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Wisconsin Paper Makers Have Trouble Competing In U.S. Market

International Trade Commission Could Level Market By Applying Tariffs To Companies Internationally

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Rahul Nair (CC-BY-NC)

At a time when a federal agency is examining the competitiveness of U.S. paper products, Wisconsin’s paper companies say they are at a disadvantage due to other countries’ ability to sell paper cheaply here.

The International Trade Commission heard testimony last week about alleged paper dumping in the U.S. Some unions allege countries including China, Indonesia, and Australia are able to make paper cheaply because of government subsidies. They also say the countries ship the paper, especially coated paper, to the U.S.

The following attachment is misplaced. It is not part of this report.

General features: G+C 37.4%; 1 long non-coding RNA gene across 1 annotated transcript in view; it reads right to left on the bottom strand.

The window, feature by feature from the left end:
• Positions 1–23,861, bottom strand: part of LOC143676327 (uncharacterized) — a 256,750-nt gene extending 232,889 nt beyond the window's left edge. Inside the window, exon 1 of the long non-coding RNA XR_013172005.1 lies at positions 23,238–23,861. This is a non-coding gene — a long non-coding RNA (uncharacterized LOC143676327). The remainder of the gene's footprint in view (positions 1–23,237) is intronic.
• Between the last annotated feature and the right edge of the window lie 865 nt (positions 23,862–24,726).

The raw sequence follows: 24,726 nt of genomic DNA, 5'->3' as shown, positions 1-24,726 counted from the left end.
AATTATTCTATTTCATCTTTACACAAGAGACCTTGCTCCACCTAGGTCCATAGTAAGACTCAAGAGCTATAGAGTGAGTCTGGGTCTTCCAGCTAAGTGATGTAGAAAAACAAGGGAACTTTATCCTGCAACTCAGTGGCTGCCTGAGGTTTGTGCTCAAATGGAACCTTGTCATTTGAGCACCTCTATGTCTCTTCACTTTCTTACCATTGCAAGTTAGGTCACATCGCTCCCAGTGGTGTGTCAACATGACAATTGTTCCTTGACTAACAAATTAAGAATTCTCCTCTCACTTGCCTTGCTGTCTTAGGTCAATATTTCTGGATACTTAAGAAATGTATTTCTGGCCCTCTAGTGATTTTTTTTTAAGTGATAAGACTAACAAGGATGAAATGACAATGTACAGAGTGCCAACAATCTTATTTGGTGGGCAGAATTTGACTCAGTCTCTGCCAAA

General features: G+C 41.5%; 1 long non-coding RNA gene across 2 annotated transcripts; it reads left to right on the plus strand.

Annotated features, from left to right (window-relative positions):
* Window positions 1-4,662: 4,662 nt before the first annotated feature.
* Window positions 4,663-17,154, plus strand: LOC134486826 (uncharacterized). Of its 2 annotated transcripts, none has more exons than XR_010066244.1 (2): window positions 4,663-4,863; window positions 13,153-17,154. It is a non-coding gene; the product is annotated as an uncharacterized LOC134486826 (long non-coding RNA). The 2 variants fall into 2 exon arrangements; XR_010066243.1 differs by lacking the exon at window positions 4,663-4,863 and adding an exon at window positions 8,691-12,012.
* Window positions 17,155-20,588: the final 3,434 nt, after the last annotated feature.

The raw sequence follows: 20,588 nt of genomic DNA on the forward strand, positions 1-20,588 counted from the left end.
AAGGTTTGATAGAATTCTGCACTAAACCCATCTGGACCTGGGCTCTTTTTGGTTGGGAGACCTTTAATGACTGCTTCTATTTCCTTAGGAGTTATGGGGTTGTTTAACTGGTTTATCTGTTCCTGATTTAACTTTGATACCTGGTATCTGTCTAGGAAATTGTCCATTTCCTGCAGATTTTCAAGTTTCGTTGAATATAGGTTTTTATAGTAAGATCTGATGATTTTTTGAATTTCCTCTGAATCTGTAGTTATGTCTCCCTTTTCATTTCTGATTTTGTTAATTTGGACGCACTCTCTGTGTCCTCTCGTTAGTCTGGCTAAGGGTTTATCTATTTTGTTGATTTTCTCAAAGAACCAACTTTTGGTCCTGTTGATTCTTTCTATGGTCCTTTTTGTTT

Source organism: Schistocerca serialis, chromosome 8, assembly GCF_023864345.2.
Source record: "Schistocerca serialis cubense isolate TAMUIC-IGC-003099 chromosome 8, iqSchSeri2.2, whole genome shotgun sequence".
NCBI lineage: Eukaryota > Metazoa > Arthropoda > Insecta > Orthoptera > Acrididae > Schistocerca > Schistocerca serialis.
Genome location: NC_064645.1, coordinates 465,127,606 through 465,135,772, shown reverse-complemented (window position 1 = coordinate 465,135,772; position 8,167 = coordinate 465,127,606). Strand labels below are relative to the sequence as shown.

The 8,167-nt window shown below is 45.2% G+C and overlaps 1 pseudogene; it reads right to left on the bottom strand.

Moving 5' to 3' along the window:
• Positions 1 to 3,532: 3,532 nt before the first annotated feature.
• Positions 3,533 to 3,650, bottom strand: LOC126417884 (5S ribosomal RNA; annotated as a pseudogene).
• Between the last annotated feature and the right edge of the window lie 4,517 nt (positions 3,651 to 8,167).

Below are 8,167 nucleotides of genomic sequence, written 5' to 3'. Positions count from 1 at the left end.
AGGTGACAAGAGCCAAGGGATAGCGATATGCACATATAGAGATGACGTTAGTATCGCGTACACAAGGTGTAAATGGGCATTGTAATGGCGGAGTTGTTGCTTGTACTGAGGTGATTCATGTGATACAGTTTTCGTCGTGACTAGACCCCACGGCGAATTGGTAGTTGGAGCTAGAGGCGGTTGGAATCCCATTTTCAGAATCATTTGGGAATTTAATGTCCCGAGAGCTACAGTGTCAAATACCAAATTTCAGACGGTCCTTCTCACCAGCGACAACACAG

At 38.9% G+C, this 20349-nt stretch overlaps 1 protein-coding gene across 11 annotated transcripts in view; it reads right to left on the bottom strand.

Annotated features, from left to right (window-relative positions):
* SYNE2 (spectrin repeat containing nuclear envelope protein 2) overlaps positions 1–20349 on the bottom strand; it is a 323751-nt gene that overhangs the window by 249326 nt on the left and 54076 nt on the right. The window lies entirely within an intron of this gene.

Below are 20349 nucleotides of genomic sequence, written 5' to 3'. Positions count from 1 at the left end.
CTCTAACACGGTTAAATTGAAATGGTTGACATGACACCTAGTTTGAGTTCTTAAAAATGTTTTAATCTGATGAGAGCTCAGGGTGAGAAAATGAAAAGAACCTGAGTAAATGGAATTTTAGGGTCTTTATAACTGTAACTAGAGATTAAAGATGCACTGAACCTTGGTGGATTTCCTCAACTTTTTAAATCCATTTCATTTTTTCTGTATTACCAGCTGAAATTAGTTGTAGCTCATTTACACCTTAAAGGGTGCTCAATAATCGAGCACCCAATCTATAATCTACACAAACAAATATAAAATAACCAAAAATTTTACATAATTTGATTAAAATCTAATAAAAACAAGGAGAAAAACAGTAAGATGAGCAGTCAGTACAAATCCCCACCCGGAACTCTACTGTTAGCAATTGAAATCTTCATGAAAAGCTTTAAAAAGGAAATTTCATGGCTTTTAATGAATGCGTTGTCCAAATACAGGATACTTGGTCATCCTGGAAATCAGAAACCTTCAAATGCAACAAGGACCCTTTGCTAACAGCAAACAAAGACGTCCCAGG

Jeff Landin, the president of the Wisconsin Paper Council, said the current system puts Wisconsin companies at a disadvantage.

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“It is hard to imagine being able to produce a product where they have to bring in the raw materials — because they don’t have a lot of wood in the Far East — produce it, ship it all the way to the United States. And they can do it for less cost than it would somebody in the state of Wisconsin to produce and put it on the market here,” said Landin.

Landin said coated paper is used in magazines and circulars.

“We’ve seen several mills that produce coated paper that have closed in the state of Wisconsin,” he said. “I can’t say ‘A and B are directly related,’ but I don’t think it’s beyond the pale to suggest that one of the reasons is because the demand went down but also the supply of coated paper was being flooded.”

The International Trade Commission has the power to levy tariffs against countries that are found to have “dumped” paper into this country.

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